The New Navigation

Depression

Depression (Photo credit: Wikipedia)

The room is bright and cheerful and completely contrasts with Brandon’s mood. The “incident” fills his mind with a sticky, dark fog and part of him does not want to move out of it. The fog is familiar, it is all he has ever known from middle school on and thirty years later it seems impossible to give up now, thought that is exactly why he has come to this place.

Everyone is nice here. They smile calmly and politely answer every question, even the ones Brandon thinks are stupid.  They want to help him, and let him know every step of the way. No one minds that he has arrived an hour early, as afraid to be late as he is of everything else. Without his asking a receptionist lets him know the cafeteria is right around the corner.They never mention the “incident,” the one with a garden hose, running car, and a closed garage.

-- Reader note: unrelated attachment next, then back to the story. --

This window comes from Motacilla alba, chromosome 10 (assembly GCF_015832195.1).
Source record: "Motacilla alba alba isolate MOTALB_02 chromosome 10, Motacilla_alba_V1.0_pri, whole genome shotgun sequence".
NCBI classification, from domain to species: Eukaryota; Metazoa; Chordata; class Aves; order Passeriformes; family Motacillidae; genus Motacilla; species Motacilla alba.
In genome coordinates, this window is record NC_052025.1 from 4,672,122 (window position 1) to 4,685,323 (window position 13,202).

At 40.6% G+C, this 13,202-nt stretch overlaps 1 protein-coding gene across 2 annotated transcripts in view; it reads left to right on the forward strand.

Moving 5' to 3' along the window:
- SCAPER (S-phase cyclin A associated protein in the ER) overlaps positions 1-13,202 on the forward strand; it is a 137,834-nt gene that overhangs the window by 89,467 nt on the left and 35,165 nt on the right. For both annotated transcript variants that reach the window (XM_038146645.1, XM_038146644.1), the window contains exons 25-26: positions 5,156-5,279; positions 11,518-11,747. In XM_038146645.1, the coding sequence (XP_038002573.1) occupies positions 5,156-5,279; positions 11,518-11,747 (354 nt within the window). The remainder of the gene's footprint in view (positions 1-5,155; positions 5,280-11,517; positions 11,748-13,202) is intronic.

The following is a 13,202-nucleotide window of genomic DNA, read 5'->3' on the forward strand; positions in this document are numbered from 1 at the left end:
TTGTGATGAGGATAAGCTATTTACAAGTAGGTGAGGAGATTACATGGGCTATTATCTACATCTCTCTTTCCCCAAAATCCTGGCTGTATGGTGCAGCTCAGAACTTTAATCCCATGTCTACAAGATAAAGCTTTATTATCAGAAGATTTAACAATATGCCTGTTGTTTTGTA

The hour ticks away and he thinks about Mindy finding him. Shame fills his heart as he thinks of his daughter coming home from college to do laundry and opening the garage door to the cloud of exhaust. He thinks about the horror that must have been in her eyes, and about the anger and worry he saw in them when he woke up in the hospital. Those eyes followed him, even when she wasn’t around, for the two months he stayed there.

Now is the hard part. Now he is out on his own again. Mindy has moved back home but his doctors insisted, and he agreed, that he has to be responsible for his well being. He has to make his appointments and keep them without help if he is going to banish the fog once and for all.

Even now though, with all this knowledge, surrounded by these wonderful people, he is still unsure. The fog has been all he has known, with only brief escapes when he met Ginny, then married her, and when Mindy was born. A life without it will be unfamiliar, but if he is going to have a life, he needs to clear it all away. For a the first time in decades, frightened as he is, he can imagine a life without it.

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